Trains are considered to be on time if they are less than three minutes late. The SBB’s target is 94-percent punctuality rate.

The punctuality values ​​in the last three months on some major intercity routes are below the threshold:

  • Zurich HB – Bern: 73.5 percent of on-time arrivals and departures
  • Lausanne – Geneva: 71.5 percent
  • Basel – Zurich: 67.5 percent
  • Zug – Zurich HB: 76.1 percent
  • Olten – Lucerne: 66.7 percent
     

Not always on time. Photo: JOHN MACDOUGALL / AFP

How does SBB plan to tackle late services?

In short term, the company is preparing different scenarios to be deployed to counter Omicron-related staff shortages, depending on the evolution of the health situation within the company, but no details are given.

Looking further ahead, restoring punctuality may be a matter of logistics.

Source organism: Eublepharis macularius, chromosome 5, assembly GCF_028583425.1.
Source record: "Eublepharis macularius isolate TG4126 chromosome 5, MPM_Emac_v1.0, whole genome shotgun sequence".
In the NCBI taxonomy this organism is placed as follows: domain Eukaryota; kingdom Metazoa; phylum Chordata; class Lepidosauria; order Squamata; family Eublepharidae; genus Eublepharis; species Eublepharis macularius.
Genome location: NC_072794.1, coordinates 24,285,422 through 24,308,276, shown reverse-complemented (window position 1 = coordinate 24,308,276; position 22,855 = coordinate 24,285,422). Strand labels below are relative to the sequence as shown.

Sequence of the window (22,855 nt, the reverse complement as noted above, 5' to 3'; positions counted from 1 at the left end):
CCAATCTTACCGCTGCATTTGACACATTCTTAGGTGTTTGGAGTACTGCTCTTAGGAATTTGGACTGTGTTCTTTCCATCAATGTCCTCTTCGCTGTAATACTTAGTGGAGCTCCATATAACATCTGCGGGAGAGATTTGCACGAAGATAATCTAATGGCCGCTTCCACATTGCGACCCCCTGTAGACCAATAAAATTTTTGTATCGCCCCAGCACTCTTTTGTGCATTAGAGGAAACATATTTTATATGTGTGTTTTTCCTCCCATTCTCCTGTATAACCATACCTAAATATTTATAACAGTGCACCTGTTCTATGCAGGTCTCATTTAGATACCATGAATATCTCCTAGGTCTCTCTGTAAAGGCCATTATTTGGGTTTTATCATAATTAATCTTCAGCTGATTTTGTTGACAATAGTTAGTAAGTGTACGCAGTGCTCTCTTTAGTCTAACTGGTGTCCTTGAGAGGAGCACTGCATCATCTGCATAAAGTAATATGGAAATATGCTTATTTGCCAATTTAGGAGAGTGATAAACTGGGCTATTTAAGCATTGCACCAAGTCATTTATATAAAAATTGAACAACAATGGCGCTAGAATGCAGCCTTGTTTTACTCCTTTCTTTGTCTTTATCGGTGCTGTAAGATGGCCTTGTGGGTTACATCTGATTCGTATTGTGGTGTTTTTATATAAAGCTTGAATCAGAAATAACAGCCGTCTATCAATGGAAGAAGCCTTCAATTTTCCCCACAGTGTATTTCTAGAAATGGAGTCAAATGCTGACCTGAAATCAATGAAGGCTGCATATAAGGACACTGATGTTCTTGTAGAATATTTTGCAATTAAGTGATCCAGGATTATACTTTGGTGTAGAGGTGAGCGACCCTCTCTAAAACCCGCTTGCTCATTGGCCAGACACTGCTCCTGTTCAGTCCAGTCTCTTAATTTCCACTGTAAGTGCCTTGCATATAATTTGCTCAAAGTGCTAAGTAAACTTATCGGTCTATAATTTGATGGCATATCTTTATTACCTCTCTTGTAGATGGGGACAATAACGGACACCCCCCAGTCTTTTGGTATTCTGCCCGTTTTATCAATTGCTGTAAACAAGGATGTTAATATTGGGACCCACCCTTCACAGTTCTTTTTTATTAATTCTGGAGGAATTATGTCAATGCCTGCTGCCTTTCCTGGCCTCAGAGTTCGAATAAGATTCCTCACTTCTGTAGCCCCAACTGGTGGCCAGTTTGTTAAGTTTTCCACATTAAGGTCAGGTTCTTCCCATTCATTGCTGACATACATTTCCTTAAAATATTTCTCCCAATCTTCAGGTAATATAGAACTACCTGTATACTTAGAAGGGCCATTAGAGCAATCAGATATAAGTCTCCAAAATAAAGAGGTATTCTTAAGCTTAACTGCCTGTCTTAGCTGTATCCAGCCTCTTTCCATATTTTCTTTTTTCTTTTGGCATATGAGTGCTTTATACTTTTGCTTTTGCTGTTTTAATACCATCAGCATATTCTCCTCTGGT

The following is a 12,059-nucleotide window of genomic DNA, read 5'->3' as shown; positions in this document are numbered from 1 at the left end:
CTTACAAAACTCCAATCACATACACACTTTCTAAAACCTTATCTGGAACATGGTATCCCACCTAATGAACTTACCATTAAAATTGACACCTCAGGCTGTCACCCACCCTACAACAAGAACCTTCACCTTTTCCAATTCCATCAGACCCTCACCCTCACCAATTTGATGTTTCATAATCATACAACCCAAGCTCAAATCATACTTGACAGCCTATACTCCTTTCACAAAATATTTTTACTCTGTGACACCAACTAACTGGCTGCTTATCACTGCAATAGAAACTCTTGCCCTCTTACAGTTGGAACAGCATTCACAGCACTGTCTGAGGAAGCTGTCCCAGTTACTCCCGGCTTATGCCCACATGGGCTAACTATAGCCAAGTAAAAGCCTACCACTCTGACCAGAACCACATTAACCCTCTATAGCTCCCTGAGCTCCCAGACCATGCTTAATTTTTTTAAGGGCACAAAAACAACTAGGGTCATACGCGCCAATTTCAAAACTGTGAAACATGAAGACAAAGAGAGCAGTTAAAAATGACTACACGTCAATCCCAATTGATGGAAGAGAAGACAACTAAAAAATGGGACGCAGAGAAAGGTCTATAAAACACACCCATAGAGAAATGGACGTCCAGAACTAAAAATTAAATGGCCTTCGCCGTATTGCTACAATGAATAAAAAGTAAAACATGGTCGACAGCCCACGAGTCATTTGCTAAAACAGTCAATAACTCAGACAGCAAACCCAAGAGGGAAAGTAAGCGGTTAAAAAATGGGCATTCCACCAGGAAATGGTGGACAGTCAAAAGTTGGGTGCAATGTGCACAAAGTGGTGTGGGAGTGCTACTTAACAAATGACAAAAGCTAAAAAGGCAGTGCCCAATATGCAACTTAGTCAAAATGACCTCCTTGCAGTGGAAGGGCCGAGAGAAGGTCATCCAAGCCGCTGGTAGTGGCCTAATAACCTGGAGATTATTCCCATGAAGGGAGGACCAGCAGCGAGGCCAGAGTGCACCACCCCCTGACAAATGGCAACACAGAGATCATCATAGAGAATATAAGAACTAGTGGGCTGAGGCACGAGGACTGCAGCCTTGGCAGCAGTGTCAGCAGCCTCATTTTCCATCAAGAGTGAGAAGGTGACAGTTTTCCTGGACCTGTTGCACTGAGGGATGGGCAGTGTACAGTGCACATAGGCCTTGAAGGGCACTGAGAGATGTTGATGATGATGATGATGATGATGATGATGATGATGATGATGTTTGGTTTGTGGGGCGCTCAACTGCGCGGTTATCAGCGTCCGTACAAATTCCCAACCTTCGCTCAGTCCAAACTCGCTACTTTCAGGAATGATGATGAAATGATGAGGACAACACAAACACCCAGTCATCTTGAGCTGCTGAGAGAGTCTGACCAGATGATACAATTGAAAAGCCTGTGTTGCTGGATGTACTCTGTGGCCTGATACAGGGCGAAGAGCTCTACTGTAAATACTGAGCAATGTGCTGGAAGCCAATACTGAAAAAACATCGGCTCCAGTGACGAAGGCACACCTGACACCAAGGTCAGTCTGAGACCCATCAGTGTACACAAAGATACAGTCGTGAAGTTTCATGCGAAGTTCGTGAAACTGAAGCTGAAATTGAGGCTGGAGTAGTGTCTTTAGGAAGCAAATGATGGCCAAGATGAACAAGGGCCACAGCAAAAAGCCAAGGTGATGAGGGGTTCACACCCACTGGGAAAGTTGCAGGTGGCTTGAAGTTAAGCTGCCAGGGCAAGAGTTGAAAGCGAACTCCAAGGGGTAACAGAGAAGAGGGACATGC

For instance, construction sites on the west-east axis will be better distributed  to reduce the number of speed restrictions that cause delays.

Also, SBB wants to change travel times.

“One of the main reasons [for delays] is that driving and stopping times no longer match reality,” said David Fattebert, head of the SBB’s Punctuality Programme.

“The timetable must be designed in such a way that there are certain buffers in the rail system”, he added.

That’s because since 2004, scheduled travel times have not changed, although more and heavier trains have been in service, and the pre-pandemic number of passengers had risen sharply. This resulted in longer stop times at the train stations.

SBB has already acted on certain routes. In Bern, the Intercity in the direction of Zurich no longer runs at 32 minutes past the hour but at 31.

This caused many commuters to miss their connection to Zurich. At peak times, passengers push their way through the narrow underpasses and overpasses, resulting in longer transfer times. “We have zero reserves in Bern”, Fattabert pointed out.

Scheduling changes are also in effect on the Bern-Zofingen-Lucerne route. The journey time is now 61 minutes instead of former 60, and that one extra minute does make a difference.